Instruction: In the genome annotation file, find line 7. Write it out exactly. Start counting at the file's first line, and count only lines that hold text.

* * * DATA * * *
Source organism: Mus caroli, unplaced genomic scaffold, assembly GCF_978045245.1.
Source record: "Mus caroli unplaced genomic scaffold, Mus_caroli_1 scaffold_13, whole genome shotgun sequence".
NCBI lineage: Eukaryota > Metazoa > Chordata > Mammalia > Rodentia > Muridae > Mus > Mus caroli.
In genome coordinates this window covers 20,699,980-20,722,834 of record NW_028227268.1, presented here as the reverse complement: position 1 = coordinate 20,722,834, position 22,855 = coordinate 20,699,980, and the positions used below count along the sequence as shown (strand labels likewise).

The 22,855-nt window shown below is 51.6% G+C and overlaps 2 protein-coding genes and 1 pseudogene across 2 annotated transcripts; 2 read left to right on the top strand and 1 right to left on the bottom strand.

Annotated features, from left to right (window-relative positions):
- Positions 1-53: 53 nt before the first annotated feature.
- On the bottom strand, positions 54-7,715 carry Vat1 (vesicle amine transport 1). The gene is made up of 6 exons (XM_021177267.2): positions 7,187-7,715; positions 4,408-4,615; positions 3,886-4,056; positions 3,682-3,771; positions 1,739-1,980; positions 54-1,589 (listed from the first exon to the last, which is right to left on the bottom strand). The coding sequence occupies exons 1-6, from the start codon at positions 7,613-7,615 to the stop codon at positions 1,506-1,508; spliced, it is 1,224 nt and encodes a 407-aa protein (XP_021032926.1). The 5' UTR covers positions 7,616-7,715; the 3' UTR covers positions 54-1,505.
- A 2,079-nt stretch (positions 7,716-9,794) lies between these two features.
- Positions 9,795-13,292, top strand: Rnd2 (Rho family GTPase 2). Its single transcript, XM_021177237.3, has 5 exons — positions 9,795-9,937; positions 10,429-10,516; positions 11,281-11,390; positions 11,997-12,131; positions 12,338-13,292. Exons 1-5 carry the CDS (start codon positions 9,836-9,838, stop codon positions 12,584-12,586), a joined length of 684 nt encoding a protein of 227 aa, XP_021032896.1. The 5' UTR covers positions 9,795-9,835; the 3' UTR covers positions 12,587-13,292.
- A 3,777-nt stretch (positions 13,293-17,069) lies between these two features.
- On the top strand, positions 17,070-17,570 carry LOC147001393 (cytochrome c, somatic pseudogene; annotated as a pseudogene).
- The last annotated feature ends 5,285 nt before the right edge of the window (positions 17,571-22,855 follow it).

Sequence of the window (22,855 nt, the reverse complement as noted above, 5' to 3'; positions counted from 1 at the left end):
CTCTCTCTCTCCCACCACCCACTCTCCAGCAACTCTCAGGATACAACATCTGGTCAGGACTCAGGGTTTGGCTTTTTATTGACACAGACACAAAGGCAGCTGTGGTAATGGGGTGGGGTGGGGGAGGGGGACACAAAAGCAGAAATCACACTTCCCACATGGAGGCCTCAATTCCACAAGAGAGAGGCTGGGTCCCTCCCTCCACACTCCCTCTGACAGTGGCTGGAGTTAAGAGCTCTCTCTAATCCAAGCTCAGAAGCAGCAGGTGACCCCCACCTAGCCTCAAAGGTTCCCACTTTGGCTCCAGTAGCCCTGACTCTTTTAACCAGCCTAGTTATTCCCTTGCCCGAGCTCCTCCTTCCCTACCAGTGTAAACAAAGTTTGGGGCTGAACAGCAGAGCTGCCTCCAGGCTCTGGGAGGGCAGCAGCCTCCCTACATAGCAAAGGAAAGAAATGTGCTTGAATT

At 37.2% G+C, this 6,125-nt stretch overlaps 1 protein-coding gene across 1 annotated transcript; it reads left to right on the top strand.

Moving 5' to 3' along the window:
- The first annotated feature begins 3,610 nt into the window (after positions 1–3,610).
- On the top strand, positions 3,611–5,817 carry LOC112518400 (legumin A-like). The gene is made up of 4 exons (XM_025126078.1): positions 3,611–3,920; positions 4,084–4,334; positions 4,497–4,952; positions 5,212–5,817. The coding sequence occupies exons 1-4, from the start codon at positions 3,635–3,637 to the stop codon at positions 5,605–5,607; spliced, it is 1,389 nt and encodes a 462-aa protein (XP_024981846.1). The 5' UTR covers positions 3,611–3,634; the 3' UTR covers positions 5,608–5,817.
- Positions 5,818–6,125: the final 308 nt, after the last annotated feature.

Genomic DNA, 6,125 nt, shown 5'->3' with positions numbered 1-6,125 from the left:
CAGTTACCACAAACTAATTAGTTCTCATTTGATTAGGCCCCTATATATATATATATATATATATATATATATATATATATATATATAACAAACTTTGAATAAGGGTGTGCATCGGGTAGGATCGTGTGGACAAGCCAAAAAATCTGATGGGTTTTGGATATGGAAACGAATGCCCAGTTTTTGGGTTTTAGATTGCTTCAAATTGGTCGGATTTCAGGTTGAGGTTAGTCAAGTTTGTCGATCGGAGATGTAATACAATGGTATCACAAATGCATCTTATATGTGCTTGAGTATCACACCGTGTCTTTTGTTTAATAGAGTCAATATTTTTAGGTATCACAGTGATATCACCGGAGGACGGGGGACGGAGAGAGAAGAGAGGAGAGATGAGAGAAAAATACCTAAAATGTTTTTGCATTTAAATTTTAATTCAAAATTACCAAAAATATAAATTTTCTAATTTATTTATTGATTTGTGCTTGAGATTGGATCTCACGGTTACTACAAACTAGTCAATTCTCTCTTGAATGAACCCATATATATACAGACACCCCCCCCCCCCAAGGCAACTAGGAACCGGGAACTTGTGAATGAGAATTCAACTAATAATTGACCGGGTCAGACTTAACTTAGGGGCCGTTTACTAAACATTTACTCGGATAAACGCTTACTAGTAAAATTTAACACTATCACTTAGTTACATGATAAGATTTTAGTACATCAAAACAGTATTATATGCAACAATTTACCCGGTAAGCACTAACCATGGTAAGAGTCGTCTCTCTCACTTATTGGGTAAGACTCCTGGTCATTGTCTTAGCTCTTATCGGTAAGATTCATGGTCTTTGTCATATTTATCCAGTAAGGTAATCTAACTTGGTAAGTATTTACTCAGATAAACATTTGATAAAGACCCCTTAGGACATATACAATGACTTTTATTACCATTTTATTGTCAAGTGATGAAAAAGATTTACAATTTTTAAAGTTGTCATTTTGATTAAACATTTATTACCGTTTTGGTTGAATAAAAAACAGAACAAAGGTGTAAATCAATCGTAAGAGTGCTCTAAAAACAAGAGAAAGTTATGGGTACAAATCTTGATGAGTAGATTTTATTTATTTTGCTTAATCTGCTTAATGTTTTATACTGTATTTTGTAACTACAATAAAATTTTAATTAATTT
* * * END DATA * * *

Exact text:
- Positions 1-53: 53 nt before the first annotated feature.